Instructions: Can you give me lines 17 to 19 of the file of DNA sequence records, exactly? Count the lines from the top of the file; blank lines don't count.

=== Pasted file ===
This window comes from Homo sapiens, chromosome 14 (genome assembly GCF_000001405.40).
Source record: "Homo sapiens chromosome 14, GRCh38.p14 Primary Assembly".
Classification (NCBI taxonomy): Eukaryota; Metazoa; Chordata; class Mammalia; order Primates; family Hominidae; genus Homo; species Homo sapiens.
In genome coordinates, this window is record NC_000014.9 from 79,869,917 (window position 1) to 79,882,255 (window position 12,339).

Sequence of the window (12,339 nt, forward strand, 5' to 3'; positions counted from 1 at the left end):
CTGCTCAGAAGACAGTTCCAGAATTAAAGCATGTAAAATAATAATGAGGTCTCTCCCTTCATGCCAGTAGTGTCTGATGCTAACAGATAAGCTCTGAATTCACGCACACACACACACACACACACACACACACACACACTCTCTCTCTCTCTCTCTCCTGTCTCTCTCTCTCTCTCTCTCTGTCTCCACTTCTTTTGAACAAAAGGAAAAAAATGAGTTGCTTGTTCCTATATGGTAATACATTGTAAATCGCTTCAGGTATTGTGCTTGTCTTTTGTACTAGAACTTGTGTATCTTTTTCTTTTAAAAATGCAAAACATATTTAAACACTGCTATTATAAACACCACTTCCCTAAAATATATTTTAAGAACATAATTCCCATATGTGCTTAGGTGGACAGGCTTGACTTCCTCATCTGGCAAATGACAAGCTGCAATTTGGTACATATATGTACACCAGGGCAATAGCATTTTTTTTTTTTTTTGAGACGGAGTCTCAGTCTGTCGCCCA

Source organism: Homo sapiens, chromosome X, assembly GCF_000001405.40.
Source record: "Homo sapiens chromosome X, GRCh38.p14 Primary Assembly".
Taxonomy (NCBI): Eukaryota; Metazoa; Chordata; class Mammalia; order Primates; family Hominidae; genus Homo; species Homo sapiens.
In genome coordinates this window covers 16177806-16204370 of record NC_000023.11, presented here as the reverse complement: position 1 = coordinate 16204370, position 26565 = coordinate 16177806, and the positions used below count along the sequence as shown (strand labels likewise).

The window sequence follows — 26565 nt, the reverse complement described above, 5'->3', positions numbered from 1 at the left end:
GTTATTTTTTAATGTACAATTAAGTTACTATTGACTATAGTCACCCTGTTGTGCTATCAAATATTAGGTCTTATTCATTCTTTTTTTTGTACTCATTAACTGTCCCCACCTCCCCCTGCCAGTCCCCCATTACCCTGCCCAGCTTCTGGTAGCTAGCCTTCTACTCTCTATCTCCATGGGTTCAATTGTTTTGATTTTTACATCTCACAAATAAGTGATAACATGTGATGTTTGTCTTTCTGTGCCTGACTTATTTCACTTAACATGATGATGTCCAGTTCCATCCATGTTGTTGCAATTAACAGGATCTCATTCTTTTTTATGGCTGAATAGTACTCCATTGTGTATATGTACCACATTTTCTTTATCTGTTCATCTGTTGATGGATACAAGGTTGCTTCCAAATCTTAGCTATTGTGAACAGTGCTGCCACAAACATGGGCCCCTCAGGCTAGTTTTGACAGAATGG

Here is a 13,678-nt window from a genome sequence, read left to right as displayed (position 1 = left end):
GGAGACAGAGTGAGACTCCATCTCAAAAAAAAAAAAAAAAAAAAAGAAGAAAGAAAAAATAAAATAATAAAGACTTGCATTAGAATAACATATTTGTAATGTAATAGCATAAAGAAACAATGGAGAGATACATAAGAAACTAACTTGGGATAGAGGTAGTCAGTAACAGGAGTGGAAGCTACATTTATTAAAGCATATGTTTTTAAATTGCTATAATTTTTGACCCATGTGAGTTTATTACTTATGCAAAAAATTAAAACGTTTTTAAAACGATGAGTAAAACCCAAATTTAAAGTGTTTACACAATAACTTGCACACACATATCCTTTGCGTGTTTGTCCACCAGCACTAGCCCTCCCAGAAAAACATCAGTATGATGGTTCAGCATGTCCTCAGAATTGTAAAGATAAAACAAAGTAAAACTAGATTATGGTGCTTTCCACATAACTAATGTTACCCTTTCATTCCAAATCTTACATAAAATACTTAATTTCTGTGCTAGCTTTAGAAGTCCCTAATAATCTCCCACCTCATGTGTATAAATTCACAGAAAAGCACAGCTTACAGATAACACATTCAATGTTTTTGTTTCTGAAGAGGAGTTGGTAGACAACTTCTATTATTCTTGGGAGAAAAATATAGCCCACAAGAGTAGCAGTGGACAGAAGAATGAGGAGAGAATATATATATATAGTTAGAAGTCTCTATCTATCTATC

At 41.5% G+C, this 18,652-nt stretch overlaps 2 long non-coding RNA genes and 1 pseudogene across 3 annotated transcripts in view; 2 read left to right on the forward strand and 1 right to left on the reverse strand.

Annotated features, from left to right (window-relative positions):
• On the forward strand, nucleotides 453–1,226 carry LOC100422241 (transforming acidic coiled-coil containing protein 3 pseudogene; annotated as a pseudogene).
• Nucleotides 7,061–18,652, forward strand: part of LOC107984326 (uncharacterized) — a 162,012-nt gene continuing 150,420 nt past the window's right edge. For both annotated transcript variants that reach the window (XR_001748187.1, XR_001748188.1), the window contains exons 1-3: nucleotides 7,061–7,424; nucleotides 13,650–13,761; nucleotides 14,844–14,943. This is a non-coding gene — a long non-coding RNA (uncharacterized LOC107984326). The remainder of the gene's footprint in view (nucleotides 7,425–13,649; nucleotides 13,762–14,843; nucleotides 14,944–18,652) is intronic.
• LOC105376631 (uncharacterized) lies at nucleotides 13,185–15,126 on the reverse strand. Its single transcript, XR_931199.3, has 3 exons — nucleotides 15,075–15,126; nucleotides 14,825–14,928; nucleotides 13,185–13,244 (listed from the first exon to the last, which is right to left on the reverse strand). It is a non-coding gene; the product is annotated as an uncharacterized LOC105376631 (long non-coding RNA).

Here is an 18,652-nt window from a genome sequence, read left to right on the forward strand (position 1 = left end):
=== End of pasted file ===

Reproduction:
• On the forward strand, nucleotides 453–1,226 carry LOC100422241 (transforming acidic coiled-coil containing protein 3 pseudogene; annotated as a pseudogene).
• Nucleotides 7,061–18,652, forward strand: part of LOC107984326 (uncharacterized) — a 162,012-nt gene continuing 150,420 nt past the window's right edge. For both annotated transcript variants that reach the window (XR_001748187.1, XR_001748188.1), the window contains exons 1-3: nucleotides 7,061–7,424; nucleotides 13,650–13,761; nucleotides 14,844–14,943. This is a non-coding gene — a long non-coding RNA (uncharacterized LOC107984326). The remainder of the gene's footprint in view (nucleotides 7,425–13,649; nucleotides 13,762–14,843; nucleotides 14,944–18,652) is intronic.
• LOC105376631 (uncharacterized) lies at nucleotides 13,185–15,126 on the reverse strand. Its single transcript, XR_931199.3, has 3 exons — nucleotides 15,075–15,126; nucleotides 14,825–14,928; nucleotides 13,185–13,244 (listed from the first exon to the last, which is right to left on the reverse strand). It is a non-coding gene; the product is annotated as an uncharacterized LOC105376631 (long non-coding RNA).